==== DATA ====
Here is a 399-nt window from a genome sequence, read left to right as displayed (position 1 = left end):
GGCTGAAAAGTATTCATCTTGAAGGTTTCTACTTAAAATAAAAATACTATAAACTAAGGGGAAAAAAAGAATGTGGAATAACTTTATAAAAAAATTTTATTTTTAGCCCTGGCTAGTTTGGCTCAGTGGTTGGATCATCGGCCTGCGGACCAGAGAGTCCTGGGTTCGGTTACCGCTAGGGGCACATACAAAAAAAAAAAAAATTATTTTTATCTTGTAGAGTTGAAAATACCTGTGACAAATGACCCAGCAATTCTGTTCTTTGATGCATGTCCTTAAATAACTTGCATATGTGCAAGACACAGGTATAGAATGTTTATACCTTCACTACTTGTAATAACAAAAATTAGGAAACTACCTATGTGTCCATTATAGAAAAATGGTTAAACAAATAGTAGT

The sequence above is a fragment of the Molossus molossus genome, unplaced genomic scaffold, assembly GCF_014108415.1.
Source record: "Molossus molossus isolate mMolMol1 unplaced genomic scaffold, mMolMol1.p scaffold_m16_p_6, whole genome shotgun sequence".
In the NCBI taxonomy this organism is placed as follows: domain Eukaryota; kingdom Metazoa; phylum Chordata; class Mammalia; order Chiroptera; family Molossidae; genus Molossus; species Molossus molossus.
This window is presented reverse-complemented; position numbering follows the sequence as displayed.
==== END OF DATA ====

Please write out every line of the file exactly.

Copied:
Here is a 399-nt window from a genome sequence, read left to right as displayed (position 1 = left end):
GGCTGAAAAGTATTCATCTTGAAGGTTTCTACTTAAAATAAAAATACTATAAACTAAGGGGAAAAAAAGAATGTGGAATAACTTTATAAAAAAATTTTATTTTTAGCCCTGGCTAGTTTGGCTCAGTGGTTGGATCATCGGCCTGCGGACCAGAGAGTCCTGGGTTCGGTTACCGCTAGGGGCACATACAAAAAAAAAAAAAATTATTTTTATCTTGTAGAGTTGAAAATACCTGTGACAAATGACCCAGCAATTCTGTTCTTTGATGCATGTCCTTAAATAACTTGCATATGTGCAAGACACAGGTATAGAATGTTTATACCTTCACTACTTGTAATAACAAAAATTAGGAAACTACCTATGTGTCCATTATAGAAAAATGGTTAAACAAATAGTAGT

The sequence above is a fragment of the Molossus molossus genome, unplaced genomic scaffold, assembly GCF_014108415.1.
Source record: "Molossus molossus isolate mMolMol1 unplaced genomic scaffold, mMolMol1.p scaffold_m16_p_6, whole genome shotgun sequence".
In the NCBI taxonomy this organism is placed as follows: domain Eukaryota; kingdom Metazoa; phylum Chordata; class Mammalia; order Chiroptera; family Molossidae; genus Molossus; species Molossus molossus.
This window is presented reverse-complemented; position numbering follows the sequence as displayed.